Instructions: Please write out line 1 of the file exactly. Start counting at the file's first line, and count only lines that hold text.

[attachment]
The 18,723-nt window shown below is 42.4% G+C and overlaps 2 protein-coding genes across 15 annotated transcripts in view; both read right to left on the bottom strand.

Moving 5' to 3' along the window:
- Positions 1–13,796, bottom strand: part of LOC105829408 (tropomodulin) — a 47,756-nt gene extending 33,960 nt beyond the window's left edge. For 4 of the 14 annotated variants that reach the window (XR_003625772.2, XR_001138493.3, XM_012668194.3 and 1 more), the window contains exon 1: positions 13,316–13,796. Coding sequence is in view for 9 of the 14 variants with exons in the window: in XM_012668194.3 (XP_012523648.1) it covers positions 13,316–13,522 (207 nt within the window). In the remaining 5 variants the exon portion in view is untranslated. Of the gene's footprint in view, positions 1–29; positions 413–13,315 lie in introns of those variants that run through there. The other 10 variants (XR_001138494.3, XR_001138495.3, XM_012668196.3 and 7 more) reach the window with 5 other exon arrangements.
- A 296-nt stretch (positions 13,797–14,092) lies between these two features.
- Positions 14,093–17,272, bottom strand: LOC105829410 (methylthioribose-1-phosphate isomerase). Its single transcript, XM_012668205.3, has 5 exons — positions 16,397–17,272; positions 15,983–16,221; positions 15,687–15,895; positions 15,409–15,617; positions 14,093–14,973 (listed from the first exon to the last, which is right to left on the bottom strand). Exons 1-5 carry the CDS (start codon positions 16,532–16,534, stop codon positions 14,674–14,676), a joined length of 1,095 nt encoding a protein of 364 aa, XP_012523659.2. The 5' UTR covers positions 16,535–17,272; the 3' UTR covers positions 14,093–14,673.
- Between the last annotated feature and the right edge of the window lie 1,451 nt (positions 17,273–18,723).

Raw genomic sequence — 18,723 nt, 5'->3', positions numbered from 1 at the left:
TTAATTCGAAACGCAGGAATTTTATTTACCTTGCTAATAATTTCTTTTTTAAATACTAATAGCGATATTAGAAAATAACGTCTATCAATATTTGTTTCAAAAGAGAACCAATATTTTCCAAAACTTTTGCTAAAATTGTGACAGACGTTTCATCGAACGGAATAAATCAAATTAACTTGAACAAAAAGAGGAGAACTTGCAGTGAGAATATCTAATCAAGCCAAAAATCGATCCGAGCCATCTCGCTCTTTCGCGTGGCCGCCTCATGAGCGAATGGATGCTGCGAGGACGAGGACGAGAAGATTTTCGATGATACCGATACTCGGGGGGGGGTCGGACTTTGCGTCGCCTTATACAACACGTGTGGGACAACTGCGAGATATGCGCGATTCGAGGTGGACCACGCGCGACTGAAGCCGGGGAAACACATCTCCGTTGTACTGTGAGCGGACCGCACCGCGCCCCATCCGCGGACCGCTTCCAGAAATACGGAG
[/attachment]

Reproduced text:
The 18,723-nt window shown below is 42.4% G+C and overlaps 2 protein-coding genes across 15 annotated transcripts in view; both read right to left on the bottom strand.